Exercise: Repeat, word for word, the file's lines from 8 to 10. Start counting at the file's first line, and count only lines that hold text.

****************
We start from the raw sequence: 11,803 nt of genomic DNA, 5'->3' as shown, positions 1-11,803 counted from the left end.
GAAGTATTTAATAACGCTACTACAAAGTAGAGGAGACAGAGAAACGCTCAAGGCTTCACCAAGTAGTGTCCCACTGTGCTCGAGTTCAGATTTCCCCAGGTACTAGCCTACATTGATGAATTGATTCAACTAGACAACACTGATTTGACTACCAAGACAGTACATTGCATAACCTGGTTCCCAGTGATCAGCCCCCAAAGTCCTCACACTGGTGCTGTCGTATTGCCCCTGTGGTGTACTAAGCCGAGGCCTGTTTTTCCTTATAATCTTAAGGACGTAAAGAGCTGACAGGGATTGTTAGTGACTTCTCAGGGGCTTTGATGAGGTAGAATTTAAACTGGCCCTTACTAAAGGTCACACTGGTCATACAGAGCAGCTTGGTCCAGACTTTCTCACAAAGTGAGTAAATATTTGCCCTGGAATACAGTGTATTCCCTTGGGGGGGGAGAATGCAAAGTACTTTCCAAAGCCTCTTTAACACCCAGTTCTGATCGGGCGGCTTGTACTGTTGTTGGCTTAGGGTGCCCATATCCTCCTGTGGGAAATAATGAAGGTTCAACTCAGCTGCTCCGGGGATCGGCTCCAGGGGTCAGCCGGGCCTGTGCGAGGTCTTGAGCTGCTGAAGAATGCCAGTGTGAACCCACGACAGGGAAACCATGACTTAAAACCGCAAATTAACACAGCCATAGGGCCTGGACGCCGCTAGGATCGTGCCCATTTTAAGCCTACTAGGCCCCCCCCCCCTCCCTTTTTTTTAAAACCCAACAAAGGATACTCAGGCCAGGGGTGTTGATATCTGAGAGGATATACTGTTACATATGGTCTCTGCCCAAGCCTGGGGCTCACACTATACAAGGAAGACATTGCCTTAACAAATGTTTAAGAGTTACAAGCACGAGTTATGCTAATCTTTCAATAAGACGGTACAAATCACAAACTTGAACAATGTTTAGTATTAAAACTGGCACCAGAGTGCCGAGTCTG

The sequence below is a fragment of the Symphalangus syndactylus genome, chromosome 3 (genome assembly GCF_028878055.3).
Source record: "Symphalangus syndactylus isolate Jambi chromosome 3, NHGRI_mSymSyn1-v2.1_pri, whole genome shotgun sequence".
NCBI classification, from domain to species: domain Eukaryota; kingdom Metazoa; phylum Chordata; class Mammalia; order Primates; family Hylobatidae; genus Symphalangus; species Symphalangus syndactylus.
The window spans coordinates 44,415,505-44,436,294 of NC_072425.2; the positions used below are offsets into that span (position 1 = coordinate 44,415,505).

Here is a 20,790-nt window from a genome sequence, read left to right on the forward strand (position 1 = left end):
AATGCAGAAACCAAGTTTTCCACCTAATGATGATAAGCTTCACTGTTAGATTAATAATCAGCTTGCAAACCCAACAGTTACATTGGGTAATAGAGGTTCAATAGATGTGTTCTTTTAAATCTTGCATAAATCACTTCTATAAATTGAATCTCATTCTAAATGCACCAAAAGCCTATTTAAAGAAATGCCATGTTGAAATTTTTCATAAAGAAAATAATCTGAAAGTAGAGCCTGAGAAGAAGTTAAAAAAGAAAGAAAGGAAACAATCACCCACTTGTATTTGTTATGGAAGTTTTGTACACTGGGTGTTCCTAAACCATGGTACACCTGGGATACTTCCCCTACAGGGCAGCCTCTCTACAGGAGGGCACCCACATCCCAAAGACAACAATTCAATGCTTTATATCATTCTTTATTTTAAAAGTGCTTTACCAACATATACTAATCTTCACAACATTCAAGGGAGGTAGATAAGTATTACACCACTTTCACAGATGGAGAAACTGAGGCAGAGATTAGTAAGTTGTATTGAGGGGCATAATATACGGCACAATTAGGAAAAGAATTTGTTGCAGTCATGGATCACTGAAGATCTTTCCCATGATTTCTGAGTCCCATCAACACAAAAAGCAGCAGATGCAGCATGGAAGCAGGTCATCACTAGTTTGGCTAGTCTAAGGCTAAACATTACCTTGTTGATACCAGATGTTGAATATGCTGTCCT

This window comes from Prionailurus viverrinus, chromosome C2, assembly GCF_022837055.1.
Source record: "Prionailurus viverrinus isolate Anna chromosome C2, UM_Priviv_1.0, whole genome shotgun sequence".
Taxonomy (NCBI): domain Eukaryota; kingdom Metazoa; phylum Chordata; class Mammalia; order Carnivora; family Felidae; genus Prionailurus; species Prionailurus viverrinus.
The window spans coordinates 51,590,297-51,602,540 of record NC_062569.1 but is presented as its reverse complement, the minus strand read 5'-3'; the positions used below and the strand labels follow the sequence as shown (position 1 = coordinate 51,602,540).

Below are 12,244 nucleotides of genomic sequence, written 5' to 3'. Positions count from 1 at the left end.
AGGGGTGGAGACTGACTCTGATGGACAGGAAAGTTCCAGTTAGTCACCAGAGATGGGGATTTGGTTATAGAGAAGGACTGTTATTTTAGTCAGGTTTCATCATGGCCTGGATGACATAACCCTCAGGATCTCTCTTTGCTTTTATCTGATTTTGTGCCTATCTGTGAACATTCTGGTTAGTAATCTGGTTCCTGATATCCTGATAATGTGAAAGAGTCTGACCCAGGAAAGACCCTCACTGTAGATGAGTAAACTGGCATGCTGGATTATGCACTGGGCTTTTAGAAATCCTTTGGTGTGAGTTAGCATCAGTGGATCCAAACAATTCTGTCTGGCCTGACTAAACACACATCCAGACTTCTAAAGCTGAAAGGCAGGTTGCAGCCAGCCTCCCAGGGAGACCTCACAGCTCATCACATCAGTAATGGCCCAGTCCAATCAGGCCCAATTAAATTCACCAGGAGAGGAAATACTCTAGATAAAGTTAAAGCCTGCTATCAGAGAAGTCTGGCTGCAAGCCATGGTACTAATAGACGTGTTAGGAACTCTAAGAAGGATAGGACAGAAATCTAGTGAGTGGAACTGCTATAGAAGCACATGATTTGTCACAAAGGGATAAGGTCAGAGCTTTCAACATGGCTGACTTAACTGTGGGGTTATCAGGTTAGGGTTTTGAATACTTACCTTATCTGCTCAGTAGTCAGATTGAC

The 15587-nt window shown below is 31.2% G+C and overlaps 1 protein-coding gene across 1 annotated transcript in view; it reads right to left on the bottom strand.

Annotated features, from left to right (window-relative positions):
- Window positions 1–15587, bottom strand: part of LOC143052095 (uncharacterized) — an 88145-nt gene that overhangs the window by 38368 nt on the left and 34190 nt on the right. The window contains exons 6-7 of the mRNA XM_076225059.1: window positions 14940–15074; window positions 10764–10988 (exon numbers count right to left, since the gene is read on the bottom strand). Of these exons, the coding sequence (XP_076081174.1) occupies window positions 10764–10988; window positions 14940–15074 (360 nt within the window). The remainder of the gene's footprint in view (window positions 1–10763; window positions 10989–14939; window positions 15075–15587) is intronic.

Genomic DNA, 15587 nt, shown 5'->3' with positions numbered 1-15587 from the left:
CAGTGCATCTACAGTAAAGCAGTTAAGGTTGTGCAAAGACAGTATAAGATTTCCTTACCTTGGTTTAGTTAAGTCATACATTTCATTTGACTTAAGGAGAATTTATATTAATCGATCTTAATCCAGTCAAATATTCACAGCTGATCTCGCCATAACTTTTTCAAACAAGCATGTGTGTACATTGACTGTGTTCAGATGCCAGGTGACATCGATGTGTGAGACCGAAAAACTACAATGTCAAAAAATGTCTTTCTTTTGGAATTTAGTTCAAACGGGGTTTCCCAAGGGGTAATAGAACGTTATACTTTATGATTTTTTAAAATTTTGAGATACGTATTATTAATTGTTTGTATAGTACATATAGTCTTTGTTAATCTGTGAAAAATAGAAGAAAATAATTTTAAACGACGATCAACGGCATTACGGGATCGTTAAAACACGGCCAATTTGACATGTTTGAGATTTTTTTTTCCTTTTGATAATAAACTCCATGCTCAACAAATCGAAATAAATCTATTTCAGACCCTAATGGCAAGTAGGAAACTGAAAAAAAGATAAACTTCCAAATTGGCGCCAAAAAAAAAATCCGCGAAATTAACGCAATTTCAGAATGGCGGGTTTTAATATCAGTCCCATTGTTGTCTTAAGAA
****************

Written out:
AATGCAGAAACCAAGTTTTCCACCTAATGATGATAAGCTTCACTGTTAGATTAATAATCAGCTTGCAAACCCAACAGTTACATTGGGTAATAGAGGTTCAATAGATGTGTTCTTTTAAATCTTGCATAAATCACTTCTATAAATTGAATCTCATTCTAAATGCACCAAAAGCCTATTTAAAGAAATGCCATGTTGAAATTTTTCATAAAGAAAATAATCTGAAAGTAGAGCCTGAGAAGAAGTTAAAAAAGAAAGAAAGGAAACAATCACCCACTTGTATTTGTTATGGAAGTTTTGTACACTGGGTGTTCCTAAACCATGGTACACCTGGGATACTTCCCCTACAGGGCAGCCTCTCTACAGGAGGGCACCCACATCCCAAAGACAACAATTCAATGCTTTATATCATTCTTTATTTTAAAAGTGCTTTACCAACATATACTAATCTTCACAACATTCAAGGGAGGTAGATAAGTATTACACCACTTTCACAGATGGAGAAACTGAGGCAGAGATTAGTAAGTTGTATTGAGGGGCATAATATACGGCACAATTAGGAAAAGAATTTGTTGCAGTCATGGATCACTGAAGATCTTTCCCATGATTTCTGAGTCCCATCAACACAAAAAGCAGCAGATGCAGCATGGAAGCAGGTCATCACTAGTTTGGCTAGTCTAAGGCTAAACATTACCTTGTTGATACCAGATGTTGAATATGCTGTCCT

This window comes from Prionailurus viverrinus, chromosome C2, assembly GCF_022837055.1.
Source record: "Prionailurus viverrinus isolate Anna chromosome C2, UM_Priviv_1.0, whole genome shotgun sequence".